Rajasthan Judicial service Law Paper-I 2015 Question Paper
Rajasthan Judicial service Law Paper-I 2015 Question Paper
Time : 2.00 Hours Maximum Marks : 120
Attempt all the 8 questions. Each question carries 03 marks.
1. Briefly discuss the applicability of doctrine of severability under Article 13(1) of the Constitution of India.
2. Briefly discuss the provisions of Civil Procedure Code, 1908 regarding examination of parties by the court at the first hearing of the suit.
3. Dilate on admissibility of unregistered and insufficiently stamped document affecting immovable property in evidence for collateral transaction, in context of provisions of Section 49 of the Registration Act, 1908 and Section 39 of Rajasthan Stamp Act, 1998.
4. “Where once time has begun to run, no subsequent disability or inability stops it”. Explain In brief.
5. Deliberate on “Rule against the perpetuity” provided under the provisions of Transfer of Property Act, 1882.
6. Briefly explain the different modes of dissolution of a firm under the Indian Partnership Act, 1932.
7. Whether the witness is entitled for permission to be seated while giving evidence in the Court? If so, under what circumstances? How the witnesses produced by the plaintiff and defendant and the witnesses called and examined by the court are required to be numbered? Indicate with reference to the relevant provisions of General Rules (Civil), 1986.
8. Briefly discuss the power of the court under Section 89 of Civil Procedure Code, 1908 and Section 8 of Arbitration and Conciliation Act, 1996 to refer parties to arbitration for settlement of the dispute.
Attempt all the 4 questions. Each question carries 05 marks.
9. Elaborate the provisions under the Civil Procedure Code, 1908, regarding non- appearance of the parties and consequence of non-appearance.
10. Discuss the entitlement of a divorced Muslim woman for mahr, maintenance and other properties under the provisions of Section 3 of Muslim Women (Protection of Right on Divorce) Act, 1986.
11. Dilate on unpaid seller’s lien as contemplated under Section 47 of the Sale of Goods Act, 1930. What are the circumstances where under unpaid seller’s lien shall stand terminated?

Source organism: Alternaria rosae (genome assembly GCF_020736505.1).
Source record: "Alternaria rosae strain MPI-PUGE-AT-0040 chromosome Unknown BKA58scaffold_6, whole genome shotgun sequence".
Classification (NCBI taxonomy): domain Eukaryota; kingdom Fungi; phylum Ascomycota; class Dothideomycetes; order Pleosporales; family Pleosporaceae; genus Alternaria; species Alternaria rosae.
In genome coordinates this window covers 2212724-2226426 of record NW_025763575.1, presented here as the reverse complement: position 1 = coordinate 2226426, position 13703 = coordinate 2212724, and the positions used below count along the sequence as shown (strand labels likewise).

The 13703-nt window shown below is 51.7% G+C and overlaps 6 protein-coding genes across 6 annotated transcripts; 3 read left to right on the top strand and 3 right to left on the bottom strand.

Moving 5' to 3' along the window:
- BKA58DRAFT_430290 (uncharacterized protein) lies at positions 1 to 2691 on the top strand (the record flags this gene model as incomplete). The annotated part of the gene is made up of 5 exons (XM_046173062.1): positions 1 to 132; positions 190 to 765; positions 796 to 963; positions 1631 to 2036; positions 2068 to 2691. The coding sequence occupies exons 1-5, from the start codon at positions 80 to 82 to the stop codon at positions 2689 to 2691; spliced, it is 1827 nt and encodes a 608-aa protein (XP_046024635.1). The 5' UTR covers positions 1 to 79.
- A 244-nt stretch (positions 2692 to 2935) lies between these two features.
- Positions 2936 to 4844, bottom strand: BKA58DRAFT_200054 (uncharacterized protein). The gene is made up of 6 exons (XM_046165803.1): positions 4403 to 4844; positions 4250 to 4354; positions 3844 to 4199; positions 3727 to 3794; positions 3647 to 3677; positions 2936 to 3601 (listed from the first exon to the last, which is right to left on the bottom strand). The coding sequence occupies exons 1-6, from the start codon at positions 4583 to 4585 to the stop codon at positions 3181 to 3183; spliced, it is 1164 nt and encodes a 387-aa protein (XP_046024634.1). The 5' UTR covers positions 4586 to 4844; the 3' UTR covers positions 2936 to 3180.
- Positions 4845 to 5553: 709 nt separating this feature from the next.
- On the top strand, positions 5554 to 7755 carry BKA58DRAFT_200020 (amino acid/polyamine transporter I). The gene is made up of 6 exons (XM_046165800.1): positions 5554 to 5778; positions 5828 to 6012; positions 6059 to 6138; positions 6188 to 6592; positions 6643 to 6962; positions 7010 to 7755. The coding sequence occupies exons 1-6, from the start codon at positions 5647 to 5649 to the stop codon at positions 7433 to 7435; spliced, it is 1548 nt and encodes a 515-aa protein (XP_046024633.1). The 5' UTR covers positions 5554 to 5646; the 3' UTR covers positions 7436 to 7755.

12. Write short notes :
(each carries 2.5 marks)
(i) Doctrine of Lis pendens
(ii) Easement of necessity.
Attempt all the 6 questions. Question no. 13 to 15 each carries 06 marks and question no. 16 to 18 each carries 8 marks.
13. Explain the difference between following:
(each carries 03 marks)
(i) Return of plaint and Rejection of plaint
(ii) Malice in law and Malice in fact
14. “Arbitrariness is antithesis to Article 14 of the Constitution of India”, Elaborate.
15. Elaborately discuss the remedies falling in the realm of civil law, provided under the Protection of Women from Domestic Violence Act, 2005, to those women who have been in domestic relationship with the respondent as defined under provisions of Section 2(q) of the said Act.
16. Elaborately discuss the principles guiding the discretion of the court in granting decree for specific performance of the contract.
17. Discuss the rules governing the devolution of property of Hindu male dying intestate among heirs in class I and II of the Schedule appended to the Hindu Succession Act, 1956.
18. “Consent is said to be free when it is not caused by coercion or undue influence or fraud or misrepresentation or mistake”. Discuss with reference to provisions of Section 14 to 22 of the Indian Contract Act, 1872.
19. Frame the issues on the basis of the pleadings of the parties noticed below and write the judgment.